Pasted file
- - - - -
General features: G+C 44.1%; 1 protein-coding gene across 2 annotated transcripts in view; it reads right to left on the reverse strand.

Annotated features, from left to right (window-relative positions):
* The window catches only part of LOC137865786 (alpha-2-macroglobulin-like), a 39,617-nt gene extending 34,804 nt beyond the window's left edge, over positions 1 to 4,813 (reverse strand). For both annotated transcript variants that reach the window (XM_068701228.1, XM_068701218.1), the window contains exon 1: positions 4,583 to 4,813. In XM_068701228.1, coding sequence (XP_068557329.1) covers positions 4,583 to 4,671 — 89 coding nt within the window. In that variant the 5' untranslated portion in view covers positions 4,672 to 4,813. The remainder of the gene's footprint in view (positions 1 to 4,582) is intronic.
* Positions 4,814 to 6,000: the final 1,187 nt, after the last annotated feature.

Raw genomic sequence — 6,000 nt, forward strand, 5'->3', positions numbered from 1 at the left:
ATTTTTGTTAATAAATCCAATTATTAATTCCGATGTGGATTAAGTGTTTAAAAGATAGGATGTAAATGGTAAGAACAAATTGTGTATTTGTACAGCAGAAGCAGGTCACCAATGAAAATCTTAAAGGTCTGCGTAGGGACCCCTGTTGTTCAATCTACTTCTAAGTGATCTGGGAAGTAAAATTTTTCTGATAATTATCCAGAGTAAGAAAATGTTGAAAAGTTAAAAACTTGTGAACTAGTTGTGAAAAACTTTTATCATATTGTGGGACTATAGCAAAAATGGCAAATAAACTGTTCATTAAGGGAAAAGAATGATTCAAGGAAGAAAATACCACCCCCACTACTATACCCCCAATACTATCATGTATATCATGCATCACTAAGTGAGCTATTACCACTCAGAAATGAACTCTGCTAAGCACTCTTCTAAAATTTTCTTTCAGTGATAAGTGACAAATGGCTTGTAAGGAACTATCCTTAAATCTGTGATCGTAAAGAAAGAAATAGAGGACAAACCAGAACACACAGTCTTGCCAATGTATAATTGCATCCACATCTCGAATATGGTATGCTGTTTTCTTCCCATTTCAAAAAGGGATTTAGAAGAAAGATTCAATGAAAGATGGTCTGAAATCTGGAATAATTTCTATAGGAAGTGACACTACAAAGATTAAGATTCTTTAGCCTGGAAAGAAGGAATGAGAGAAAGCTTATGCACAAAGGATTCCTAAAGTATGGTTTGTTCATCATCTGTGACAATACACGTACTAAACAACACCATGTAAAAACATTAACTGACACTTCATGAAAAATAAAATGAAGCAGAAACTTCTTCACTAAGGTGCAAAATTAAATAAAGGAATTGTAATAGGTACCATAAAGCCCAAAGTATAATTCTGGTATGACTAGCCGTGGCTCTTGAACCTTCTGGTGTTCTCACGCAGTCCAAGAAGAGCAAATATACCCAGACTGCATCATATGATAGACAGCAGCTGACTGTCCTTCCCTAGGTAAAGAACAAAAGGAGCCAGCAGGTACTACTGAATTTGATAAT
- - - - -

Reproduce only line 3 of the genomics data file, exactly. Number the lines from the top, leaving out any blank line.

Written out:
* The window catches only part of LOC137865786 (alpha-2-macroglobulin-like), a 39,617-nt gene extending 34,804 nt beyond the window's left edge, over positions 1 to 4,813 (reverse strand). For both annotated transcript variants that reach the window (XM_068701228.1, XM_068701218.1), the window contains exon 1: positions 4,583 to 4,813. In XM_068701228.1, coding sequence (XP_068557329.1) covers positions 4,583 to 4,671 — 89 coding nt within the window. In that variant the 5' untranslated portion in view covers positions 4,672 to 4,813. The remainder of the gene's footprint in view (positions 1 to 4,582) is intronic.